We assess whether the “particularistic mobility thesis” the predominant theory used to explain African American/White differences in mobility dynamics into occupationally privileged positions in the American labor market is applicable across a greater range of occupational destinations than previously considered, and, if so, whether it captures a racialized “glass ceiling”. Findings from a 2009–2014 Panel Study of Income Dynamics sample of men support broadening the scope of theory. Specifically, across four white-collar and blue-collar privileged destinations, African Americans, relative to, Whites, have low rates of mobility and are restricted to relying on a circumscribed and formal mobility route that is structured by a traditional range of stratification-based causal factors, i.e., background socio-economic status, human capital and job/labor market characteristics. In addition, a racialized glass ceiling in mobility prospects emerges across destinations based on two criteria—income and supervisory authority. We discuss how the application of theory in this broader context enhances our understanding of race-based access to occupational privilege in contemporary America and sheds light on the immediate and longer-term patterns of racial stratification in the American labor market.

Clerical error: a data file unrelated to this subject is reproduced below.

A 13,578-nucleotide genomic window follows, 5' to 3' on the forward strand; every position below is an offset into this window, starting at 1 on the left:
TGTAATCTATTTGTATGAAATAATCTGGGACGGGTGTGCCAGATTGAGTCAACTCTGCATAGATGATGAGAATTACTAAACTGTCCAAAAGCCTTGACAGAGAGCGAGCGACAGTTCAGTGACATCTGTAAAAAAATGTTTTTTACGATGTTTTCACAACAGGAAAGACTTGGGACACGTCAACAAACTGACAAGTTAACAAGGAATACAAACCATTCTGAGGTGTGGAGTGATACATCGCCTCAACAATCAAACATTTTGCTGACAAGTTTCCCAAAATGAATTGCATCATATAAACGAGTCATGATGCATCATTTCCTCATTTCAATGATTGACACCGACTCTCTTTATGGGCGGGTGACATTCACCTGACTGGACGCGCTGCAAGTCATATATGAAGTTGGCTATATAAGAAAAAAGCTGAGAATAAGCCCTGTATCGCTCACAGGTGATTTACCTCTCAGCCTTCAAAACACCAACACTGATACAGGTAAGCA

ASJC Scopus subject areas
- Sociology and Political Science